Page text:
Greenwich Village, 1959. Claire Bishop sits for a portrait—a gift from her husband—only to discover that what the artist has actually depicted is Claire’s suicide. Haunted by the painting, Claire is forced to redefine herself within a failing marriage and a family history of madness. Shifting ahead to 2004, we meet West, a young man with schizophrenia obsessed with a painting he encounters in a gallery: a mysterious image of a woman’s suicide. Convinced it was painted by his ex-girlfriend, West constructs an elaborate delusion involving time-travel, Hasidism, art-theft, and the terrifying power of representation. When the two characters finally meet, in the present, delusions are shattered and lives are forever changed.
The Suicide of Claire Bishop is a dazzling debut, evocative of Michael Cunningham's The Hours (and Virginia Woolf's classic Mrs. Dalloway), as well as Donna Tartt's bestseller The Goldfinch. With high stakes that reach across American history, Carmiel Banasky effortlessly juggles balls of madness, art theft, and Time itself, holding the reader in a thrall of language and personal consequences. Daring, sexy, emotional, The Suicide of Claire Bishop heralds Banasky as an important new talent.
Confusing. Sadly, that's the only word that comes to my head when I think of this book. Don't get me wrong, I was plenty excited when I first came across it. The premise promised mental illness, time travel, art theft and lots more, so naturally, I expected something very engaging, but what I got instead was a spider's web of confusing anecdotes.
The plot was very imaginative, told through the perspectives of Claire Bishop and West- the former, the subject of a painting that depicted her own suicide and the latter, a schizo caught up in the delusion of time-travel that includes a certain painting. Yes, the painting of the suicide of Claire Bishop. I'd rather not go into the story line- you might want to read it for yourself (and maybe you could do me the courtesy of explaining that very unsatisfactory ending?). Anyway, what entails is the journey of how these two characters from very different walks of life unite because of this painting, painted by Nicolette.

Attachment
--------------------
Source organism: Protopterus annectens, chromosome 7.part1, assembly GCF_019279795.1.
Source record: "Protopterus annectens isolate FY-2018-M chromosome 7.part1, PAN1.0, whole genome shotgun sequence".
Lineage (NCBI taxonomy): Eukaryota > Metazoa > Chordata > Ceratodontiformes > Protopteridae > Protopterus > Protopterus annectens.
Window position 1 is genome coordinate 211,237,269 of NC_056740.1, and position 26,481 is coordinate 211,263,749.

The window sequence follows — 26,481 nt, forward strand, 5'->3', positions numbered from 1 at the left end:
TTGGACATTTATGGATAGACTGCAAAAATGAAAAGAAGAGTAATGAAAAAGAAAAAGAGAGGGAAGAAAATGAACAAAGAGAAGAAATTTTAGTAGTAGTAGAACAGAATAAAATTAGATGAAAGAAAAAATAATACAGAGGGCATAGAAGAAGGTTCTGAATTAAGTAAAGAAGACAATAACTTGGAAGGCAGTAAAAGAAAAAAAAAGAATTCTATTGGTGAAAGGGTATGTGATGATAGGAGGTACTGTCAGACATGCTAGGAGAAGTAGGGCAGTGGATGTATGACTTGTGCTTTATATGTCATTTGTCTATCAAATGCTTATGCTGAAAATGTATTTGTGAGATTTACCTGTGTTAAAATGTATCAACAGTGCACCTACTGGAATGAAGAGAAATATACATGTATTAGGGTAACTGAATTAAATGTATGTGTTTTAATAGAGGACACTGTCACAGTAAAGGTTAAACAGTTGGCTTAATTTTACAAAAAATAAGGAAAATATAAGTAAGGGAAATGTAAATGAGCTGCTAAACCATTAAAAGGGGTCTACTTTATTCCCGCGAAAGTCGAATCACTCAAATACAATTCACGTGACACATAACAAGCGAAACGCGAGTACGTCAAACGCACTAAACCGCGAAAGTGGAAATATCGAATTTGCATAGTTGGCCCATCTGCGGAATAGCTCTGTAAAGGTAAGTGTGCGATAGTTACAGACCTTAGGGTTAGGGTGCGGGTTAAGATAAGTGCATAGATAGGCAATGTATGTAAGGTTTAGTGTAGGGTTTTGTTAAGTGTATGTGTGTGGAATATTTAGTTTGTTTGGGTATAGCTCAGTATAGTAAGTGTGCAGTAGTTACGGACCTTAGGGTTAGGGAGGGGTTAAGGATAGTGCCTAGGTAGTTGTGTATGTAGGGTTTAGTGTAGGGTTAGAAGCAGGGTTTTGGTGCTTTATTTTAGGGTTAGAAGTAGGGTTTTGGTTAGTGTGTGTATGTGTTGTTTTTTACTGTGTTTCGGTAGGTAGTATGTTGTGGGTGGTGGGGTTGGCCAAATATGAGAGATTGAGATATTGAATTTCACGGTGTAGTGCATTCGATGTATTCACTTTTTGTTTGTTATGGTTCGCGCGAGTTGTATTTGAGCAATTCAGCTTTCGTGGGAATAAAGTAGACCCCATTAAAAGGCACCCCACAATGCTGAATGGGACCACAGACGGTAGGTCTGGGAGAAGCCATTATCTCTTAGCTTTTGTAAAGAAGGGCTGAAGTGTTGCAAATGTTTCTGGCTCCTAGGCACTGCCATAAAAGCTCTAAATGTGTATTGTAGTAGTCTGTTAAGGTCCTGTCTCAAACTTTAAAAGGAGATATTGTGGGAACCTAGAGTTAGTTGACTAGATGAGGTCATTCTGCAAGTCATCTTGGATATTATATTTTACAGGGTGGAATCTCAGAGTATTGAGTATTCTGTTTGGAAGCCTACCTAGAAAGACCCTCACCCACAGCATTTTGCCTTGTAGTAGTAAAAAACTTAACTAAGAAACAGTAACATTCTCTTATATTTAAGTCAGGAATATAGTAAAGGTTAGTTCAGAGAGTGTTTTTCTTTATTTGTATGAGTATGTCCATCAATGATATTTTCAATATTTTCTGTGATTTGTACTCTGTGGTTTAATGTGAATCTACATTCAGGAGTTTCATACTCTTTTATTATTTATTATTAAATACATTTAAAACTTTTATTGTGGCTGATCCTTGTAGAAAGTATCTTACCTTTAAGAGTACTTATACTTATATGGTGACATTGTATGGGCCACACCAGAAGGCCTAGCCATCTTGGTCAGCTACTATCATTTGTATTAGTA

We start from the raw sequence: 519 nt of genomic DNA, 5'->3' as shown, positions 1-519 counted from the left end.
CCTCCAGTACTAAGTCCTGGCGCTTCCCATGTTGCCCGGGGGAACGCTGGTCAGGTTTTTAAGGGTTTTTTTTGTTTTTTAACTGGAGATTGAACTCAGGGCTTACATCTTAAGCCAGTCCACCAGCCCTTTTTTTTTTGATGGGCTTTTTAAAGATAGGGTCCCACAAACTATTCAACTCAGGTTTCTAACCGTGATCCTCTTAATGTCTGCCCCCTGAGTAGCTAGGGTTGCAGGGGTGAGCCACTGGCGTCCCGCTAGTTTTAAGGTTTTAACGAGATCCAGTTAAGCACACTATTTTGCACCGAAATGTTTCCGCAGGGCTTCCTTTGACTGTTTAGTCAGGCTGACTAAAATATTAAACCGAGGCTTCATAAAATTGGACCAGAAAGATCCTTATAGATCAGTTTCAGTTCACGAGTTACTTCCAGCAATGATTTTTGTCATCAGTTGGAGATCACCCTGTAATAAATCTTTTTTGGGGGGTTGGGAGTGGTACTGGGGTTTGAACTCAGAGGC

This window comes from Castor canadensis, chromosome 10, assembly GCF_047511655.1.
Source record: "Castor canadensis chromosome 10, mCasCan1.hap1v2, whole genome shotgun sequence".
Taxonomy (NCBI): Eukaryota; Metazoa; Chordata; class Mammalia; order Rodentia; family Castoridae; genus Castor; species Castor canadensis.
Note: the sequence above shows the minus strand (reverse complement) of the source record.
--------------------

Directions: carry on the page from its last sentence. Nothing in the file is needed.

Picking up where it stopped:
Characterization was done efficiently, but I found myself being unable to really connect with any of them, perhaps except Claire. I loved reading about Claire. She was fully imagined and we learnt a lot about her. I found myself wishing one too many times that the book was told only through her POV. West was a very muddling character. I understand he is schizophrenic and so it's a given that the way he thinks would be very different from a normal person's, but I didn't like reading extensively from his perspective because this really befuddled the plot. I found myself really frustrated with West at times, like-
The writing was beautiful, gorgeous even at times, but it failed to impress me since the author did not convey the plot coherently. There were many underlying subplots and they all contributed towards the story, but every damn cliché was used in this book- mental illnesses, bad marriages, infidelity, broken friendships. It's like the author grasped a few concepts- and ta-da!- came up with the story. Maybe the author should have spent more time in constructing the plot, because I found it too easy to disengage myself from this story. Gripping, it certainly is not.
I really struggled to finish this book, but I ploughed on because I expected a spectacular ending. I expected an ending that would leave me truly gobsmacked, but unfortunately it only left me confused, frustratedly pulling my hair for the lack of answers. Perhaps I just went into this book with the wrong expectations, and maybe that is what really highlighted the problems I had with the novel.
Carmiel Banasky can write beautifully, I won't deny that. The Suicide of Claire Bishop is beautifully written and if you love books for their sentence structure or the writing style, I'd recommend this book to you. This book just wasn't my cup of tea.
The story idea: 3/5
The realization of the story: 2/5
The characters: 2/5
The cover: 2/5
Enjoy factor: 1/5
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